Ikaros – which stands for Interplanetary Kite-Craft Accelerated by Radiation of the Sun – works on the same principle as a yacht, according to the Japan Aerospace Exploration Agency.
It will be launched from the island of Tanegashima aboard an H-IIA rocket before unfurling its ultra-thin membrane “sail” – half the thickness of a human hair – once it is in space.
Solar particles emitted by the sun will hit the 66ft sail to propel it through space towards Venus. Photons bounce off thousands of tiny mirrors to push it through the resistance-free environment.
And as the force acts continuously, a solar sail will eventually be able to reach speeds that are up to ten times greater than any rocket powered by conventional chemicals.
The 307kg craft also has engines that draw their energy from solar cells on the craft and act as a “hybrid” engine, primarily for steering it on its mission.
Yuichi Tsuda, deputy manager for the project, said: “We believe Ikaros will take six months to reach Venus, which we will use to test the craft and its responses, but after that we want it continue to fly for as long and as far as possible.”
The team hopes to be able to operate the vehicle for at least one year after which they expect to lose contact.
Plans are already under way for its successor which will be launched towards the end of the decade and be equipped with a solar power sail with a diameter of 160ft.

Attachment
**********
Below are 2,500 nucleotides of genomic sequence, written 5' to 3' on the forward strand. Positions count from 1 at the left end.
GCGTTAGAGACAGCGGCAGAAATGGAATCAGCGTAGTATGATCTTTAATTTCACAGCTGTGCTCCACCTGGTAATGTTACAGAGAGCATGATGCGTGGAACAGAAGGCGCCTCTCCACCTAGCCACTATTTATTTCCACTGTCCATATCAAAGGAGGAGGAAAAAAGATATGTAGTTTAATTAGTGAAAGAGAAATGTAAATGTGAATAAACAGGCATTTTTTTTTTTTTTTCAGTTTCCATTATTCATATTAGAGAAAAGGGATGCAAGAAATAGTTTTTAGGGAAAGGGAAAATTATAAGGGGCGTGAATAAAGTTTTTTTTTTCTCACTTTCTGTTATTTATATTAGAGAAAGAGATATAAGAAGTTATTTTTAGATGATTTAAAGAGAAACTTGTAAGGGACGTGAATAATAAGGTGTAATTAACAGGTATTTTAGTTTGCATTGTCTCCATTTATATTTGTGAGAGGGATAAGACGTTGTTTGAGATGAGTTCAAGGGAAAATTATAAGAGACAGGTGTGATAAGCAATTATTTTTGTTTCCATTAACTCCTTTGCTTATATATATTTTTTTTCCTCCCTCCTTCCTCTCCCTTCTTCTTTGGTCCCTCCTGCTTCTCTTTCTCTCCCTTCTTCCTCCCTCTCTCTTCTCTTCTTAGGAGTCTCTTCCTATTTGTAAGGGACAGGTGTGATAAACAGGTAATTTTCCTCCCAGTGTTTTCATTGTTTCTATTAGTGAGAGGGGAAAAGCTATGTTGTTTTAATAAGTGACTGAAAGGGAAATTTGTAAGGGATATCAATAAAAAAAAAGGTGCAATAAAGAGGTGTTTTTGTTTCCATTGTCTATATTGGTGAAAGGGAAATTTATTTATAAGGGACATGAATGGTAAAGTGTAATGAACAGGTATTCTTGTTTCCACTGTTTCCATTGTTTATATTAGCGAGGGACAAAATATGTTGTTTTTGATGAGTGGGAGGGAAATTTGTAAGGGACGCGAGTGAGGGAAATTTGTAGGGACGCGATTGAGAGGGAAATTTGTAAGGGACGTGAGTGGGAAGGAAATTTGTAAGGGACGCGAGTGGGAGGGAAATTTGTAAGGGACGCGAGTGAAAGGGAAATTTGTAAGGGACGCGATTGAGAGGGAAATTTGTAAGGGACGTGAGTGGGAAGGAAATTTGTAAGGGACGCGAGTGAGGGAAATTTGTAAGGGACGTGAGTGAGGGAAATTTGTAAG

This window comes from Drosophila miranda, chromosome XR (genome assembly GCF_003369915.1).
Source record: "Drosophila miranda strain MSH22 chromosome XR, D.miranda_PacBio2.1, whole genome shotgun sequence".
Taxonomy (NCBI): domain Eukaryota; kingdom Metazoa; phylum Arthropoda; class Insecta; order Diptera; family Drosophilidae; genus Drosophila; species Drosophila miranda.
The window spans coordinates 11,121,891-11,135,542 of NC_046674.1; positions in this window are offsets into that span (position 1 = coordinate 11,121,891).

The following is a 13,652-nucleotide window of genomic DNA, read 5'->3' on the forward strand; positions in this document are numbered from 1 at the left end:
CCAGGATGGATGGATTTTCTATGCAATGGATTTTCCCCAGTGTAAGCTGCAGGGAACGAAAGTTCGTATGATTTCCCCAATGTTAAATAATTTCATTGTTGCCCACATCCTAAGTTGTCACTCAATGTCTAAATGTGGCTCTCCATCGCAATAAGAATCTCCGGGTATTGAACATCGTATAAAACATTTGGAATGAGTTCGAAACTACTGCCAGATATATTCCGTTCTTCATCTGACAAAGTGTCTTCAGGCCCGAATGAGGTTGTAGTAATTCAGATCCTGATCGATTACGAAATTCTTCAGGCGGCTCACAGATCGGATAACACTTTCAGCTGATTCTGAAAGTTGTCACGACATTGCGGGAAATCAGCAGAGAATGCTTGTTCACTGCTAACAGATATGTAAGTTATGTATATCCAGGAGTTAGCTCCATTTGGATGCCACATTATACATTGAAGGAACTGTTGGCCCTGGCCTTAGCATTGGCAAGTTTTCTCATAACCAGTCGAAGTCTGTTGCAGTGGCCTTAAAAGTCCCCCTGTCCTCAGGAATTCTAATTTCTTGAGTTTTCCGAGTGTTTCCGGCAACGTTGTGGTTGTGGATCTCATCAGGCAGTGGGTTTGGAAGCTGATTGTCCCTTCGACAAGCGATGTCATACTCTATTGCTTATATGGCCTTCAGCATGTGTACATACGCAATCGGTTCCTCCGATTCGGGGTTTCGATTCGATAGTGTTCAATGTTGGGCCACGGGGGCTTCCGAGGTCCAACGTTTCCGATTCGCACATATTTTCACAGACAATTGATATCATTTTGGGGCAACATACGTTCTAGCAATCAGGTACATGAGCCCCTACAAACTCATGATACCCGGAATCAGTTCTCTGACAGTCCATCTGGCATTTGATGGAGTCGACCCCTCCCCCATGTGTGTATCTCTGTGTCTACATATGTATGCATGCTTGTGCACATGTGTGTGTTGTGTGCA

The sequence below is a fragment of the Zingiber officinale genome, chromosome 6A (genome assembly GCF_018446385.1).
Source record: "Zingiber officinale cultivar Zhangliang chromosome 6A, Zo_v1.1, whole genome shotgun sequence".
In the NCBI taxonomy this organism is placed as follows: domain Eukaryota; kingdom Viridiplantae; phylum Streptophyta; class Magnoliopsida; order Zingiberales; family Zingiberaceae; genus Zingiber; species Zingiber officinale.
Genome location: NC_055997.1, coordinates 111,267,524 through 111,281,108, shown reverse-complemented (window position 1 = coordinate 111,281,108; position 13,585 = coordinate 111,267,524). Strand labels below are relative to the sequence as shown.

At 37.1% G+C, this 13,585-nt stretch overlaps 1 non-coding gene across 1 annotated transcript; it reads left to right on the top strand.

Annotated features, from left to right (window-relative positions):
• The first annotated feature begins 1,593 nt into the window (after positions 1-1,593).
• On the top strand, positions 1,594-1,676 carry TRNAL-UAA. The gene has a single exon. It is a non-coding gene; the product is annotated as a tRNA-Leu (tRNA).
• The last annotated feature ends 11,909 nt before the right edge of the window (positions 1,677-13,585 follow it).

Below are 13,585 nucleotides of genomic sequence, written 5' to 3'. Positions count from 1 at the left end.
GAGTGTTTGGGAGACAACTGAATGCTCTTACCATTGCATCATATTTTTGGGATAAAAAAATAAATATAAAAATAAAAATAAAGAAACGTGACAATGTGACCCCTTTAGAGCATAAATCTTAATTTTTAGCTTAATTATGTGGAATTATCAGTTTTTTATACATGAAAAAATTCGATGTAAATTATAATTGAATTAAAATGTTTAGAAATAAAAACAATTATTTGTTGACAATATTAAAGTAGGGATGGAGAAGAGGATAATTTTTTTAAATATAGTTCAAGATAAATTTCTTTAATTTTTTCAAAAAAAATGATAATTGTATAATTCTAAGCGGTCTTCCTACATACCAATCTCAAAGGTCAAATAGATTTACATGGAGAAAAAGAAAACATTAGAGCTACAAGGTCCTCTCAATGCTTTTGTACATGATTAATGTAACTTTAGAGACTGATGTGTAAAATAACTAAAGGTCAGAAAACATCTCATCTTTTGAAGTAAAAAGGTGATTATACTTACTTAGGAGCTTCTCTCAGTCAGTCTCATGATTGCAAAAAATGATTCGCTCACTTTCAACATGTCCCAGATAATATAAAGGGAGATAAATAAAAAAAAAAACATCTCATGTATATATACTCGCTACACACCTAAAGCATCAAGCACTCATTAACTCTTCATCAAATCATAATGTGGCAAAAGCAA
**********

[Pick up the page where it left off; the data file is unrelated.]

The idea for this form of propulsion has been around since Lithuanian scientist Fredrich Tsander proposed it in the early 1920s, although the technology required to put the theory into practice is far more recent, dating from the early 1990s.
NASA and its European counterpart, the European Space Agency, have suspended research into solar sails due to budgetary constraints.
Yet the technology is widely considered to be crucial for space travel in the future, with laser light replacing sunlight as the ultimate aim. That would enable a future craft to travel at tens of thousands of miles an hour.
The technology is not presently suitable for manned missions, according to JAXA’s Tsuda, because of the length of time required to build up power from solar photons in order to reach acceleration speed.
“In the future, we hope a larger craft equipped with this technology will be able to explore Jupiter and we want that mission to go ahead by 2020,” he said.
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